German Finance Minister Supports Digital Euro, But 'Very Critical' of Libra

Speaking on a possible e-euro, minister Olaf Scholz said Germany "should not leave the field to China, Russia, the U.S. or any private providers."

AccessTimeIconOct 7, 2019 at 1:00 p.m. UTC
Updated Sep 13, 2021 at 11:32 a.m. UTC

Germany’s federal finance minister has come out in support of digitizing the euro, but is against private currency projects like Facebook’s Libra.

Speaking with local business news source Wirtschafts Woche, Minister Olaf Scholz said he remains “very, very critical” of Libra. However, an e-euro would be good for Europe’s financial system, particularly in the wake of economic globalization.

“Such a payment system would be good for the [European] financial center and its integration into the world financial system," Scholz said. "We should not leave the field to China, Russia, the U.S. or any private providers."

Echoing other European leaders, such as French finance minister Bruno Le Maire who said France would block Libra, Scholz argued that the power of currency issuance should reside in the hands of the state, saying:

"A core element of state sovereignty is the publication of a currency, we will not leave it to private companies."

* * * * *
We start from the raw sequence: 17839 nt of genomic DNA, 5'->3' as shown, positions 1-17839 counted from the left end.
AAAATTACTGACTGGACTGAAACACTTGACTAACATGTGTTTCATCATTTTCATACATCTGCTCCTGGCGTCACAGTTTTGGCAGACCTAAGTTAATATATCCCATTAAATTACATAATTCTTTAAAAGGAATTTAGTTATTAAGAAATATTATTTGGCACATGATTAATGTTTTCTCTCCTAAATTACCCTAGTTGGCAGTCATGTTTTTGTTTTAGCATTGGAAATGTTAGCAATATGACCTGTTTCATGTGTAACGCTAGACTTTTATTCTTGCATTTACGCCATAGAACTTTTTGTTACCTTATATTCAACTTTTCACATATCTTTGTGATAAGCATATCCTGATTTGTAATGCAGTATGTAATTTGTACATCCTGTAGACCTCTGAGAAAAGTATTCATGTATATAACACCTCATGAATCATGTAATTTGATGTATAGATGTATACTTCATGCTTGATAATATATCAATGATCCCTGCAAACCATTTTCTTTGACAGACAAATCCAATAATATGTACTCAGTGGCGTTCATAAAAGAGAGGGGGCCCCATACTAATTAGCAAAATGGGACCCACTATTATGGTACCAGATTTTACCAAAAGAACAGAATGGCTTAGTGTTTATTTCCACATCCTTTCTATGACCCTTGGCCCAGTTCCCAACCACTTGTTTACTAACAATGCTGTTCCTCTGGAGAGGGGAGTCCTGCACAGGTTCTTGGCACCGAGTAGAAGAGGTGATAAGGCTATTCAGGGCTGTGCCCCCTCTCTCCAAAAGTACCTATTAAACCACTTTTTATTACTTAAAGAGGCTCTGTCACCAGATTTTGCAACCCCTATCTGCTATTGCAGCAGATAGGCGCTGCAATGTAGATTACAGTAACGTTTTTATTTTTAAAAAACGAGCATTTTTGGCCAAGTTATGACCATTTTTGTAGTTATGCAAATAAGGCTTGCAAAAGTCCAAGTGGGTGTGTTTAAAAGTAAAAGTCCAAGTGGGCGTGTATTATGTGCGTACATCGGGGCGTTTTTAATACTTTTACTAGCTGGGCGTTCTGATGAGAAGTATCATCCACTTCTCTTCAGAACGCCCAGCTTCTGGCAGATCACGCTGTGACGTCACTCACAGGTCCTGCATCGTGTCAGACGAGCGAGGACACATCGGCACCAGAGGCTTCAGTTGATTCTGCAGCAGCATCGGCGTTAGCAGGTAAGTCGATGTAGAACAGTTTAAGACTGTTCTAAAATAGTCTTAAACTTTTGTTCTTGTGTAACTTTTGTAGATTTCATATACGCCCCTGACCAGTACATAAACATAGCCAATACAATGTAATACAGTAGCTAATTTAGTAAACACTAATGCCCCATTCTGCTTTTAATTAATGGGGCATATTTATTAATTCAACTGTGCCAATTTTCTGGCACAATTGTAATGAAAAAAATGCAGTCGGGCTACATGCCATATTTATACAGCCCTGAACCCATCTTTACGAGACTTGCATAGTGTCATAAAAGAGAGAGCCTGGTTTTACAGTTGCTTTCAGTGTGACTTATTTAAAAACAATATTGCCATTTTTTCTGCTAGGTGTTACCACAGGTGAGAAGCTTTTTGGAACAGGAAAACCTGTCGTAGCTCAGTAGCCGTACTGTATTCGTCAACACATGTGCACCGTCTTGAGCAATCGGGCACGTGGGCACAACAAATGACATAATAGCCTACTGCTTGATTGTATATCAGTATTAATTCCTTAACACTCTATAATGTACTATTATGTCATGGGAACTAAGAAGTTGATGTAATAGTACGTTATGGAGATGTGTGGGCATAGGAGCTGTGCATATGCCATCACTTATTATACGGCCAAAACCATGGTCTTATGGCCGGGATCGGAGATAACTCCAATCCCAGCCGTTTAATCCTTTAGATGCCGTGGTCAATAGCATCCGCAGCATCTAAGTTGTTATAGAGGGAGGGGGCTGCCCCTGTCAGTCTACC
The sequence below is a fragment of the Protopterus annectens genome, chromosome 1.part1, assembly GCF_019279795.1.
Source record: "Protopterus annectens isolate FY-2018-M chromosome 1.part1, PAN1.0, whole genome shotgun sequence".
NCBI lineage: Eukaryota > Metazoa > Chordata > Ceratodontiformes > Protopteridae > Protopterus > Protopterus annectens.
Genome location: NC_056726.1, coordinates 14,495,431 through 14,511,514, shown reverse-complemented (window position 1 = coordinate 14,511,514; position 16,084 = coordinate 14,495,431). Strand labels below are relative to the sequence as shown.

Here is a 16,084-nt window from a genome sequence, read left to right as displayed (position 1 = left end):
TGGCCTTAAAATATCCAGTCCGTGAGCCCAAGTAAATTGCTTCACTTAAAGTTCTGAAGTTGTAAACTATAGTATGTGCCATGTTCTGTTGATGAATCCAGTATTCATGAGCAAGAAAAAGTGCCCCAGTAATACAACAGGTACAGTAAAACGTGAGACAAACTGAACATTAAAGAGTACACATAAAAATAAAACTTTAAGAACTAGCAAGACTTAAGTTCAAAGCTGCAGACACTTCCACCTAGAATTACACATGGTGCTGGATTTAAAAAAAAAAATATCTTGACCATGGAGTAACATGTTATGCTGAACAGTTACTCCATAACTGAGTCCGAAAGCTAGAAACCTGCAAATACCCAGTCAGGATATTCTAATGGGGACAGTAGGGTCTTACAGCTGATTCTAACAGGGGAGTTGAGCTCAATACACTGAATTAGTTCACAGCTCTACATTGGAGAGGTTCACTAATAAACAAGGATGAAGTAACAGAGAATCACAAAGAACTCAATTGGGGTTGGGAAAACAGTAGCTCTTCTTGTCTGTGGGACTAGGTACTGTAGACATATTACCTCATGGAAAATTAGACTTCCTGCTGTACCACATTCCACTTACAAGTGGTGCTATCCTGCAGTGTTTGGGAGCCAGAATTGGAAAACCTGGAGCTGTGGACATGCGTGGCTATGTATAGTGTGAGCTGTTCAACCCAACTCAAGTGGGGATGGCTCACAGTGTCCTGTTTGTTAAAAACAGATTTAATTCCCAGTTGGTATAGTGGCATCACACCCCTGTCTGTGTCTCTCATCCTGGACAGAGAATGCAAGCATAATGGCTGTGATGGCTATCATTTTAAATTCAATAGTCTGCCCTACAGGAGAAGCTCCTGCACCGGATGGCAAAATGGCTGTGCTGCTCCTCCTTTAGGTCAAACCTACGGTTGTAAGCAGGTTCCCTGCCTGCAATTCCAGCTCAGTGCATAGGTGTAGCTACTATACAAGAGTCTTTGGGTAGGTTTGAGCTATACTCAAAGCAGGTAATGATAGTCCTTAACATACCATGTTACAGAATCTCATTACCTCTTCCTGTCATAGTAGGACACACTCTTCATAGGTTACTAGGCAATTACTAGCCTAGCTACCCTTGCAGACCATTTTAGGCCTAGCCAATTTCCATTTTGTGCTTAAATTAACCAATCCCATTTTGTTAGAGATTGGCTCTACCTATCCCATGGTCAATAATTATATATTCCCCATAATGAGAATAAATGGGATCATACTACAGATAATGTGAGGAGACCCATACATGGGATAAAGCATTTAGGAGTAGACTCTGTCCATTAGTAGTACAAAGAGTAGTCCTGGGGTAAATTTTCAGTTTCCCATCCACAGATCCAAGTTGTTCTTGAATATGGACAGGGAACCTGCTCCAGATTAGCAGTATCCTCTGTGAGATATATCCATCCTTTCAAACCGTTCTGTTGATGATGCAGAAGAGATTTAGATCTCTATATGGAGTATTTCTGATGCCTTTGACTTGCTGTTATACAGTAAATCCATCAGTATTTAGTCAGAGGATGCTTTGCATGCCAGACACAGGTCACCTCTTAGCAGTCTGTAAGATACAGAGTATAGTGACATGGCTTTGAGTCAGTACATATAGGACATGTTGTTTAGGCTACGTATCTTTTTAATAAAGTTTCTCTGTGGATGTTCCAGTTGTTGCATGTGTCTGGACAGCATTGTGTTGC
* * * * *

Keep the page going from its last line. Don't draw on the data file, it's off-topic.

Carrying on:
Some U.S. lawmakers agree, with the head of the U.S. House of Representative Financial Services Committee Maxine Waters (D-CA) previously calling for Facebook to delay Libra's launch until regulatory approval was received. The House Committee is still pressuring Facebook CEO Mark Zuckerberg to testify before Congress on the matter before January 2020.

Members of the Libra Association, slated to sign a formal charter sometime this quarter, have been feeling the effects of such criticism. Financial service firm PayPal announced its decision to leave the association last week, citing the need to work on its own mission.

Olaf Scholz image via Shutterstock


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